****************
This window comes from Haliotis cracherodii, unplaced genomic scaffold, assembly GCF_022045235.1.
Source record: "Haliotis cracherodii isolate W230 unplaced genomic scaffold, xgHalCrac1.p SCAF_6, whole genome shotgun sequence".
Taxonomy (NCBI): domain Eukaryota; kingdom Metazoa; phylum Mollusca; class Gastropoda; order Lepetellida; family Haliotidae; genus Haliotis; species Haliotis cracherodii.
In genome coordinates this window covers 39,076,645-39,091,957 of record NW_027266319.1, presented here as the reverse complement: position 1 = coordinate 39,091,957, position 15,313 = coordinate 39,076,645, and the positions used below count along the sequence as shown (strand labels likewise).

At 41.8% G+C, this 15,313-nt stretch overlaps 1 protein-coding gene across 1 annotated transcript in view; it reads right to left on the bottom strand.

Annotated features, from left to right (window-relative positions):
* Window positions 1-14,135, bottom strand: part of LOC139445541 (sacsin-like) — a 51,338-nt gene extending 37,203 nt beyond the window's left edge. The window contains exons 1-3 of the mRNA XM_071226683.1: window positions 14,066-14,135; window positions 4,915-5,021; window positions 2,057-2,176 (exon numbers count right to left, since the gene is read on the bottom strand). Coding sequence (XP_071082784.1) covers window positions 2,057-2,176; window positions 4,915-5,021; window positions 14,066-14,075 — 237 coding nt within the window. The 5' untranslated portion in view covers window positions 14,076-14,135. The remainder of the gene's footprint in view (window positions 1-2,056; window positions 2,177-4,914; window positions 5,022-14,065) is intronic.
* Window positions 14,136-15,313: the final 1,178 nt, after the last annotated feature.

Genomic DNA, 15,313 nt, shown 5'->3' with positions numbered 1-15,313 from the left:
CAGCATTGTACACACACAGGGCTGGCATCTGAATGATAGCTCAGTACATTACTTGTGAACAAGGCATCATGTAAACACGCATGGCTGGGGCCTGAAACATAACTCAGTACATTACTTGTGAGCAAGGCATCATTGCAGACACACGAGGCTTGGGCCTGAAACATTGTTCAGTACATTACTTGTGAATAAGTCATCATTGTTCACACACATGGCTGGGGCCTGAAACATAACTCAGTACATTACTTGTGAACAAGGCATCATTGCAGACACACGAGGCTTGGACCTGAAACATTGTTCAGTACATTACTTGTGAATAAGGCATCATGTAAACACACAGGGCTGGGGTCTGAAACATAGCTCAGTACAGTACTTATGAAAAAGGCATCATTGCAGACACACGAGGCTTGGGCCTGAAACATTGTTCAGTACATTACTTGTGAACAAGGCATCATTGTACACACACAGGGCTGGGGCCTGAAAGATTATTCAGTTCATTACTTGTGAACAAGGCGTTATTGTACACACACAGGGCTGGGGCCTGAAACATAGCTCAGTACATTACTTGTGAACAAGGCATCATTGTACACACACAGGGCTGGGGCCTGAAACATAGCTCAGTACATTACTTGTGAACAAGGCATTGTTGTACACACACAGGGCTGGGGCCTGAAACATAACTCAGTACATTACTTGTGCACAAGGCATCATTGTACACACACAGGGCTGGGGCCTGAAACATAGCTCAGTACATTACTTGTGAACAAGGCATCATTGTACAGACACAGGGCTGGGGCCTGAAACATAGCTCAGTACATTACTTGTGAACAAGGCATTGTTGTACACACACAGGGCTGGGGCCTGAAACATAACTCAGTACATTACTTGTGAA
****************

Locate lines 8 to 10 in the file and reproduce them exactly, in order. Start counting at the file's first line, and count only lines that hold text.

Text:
* Window positions 14,136-15,313: the final 1,178 nt, after the last annotated feature.

Genomic DNA, 15,313 nt, shown 5'->3' with positions numbered 1-15,313 from the left:
CAGCATTGTACACACACAGGGCTGGCATCTGAATGATAGCTCAGTACATTACTTGTGAACAAGGCATCATGTAAACACGCATGGCTGGGGCCTGAAACATAACTCAGTACATTACTTGTGAGCAAGGCATCATTGCAGACACACGAGGCTTGGGCCTGAAACATTGTTCAGTACATTACTTGTGAATAAGTCATCATTGTTCACACACATGGCTGGGGCCTGAAACATAACTCAGTACATTACTTGTGAACAAGGCATCATTGCAGACACACGAGGCTTGGACCTGAAACATTGTTCAGTACATTACTTGTGAATAAGGCATCATGTAAACACACAGGGCTGGGGTCTGAAACATAGCTCAGTACAGTACTTATGAAAAAGGCATCATTGCAGACACACGAGGCTTGGGCCTGAAACATTGTTCAGTACATTACTTGTGAACAAGGCATCATTGTACACACACAGGGCTGGGGCCTGAAAGATTATTCAGTTCATTACTTGTGAACAAGGCGTTATTGTACACACACAGGGCTGGGGCCTGAAACATAGCTCAGTACATTACTTGTGAACAAGGCATCATTGTACACACACAGGGCTGGGGCCTGAAACATAGCTCAGTACATTACTTGTGAACAAGGCATTGTTGTACACACACAGGGCTGGGGCCTGAAACATAACTCAGTACATTACTTGTGCACAAGGCATCATTGTACACACACAGGGCTGGGGCCTGAAACATAGCTCAGTACATTACTTGTGAACAAGGCATCATTGTACAGACACAGGGCTGGGGCCTGAAACATAGCTCAGTACATTACTTGTGAACAAGGCATTGTTGTACACACACAGGGCTGGGGCCTGAAACATAACTCAGTACATTACTTGTGAA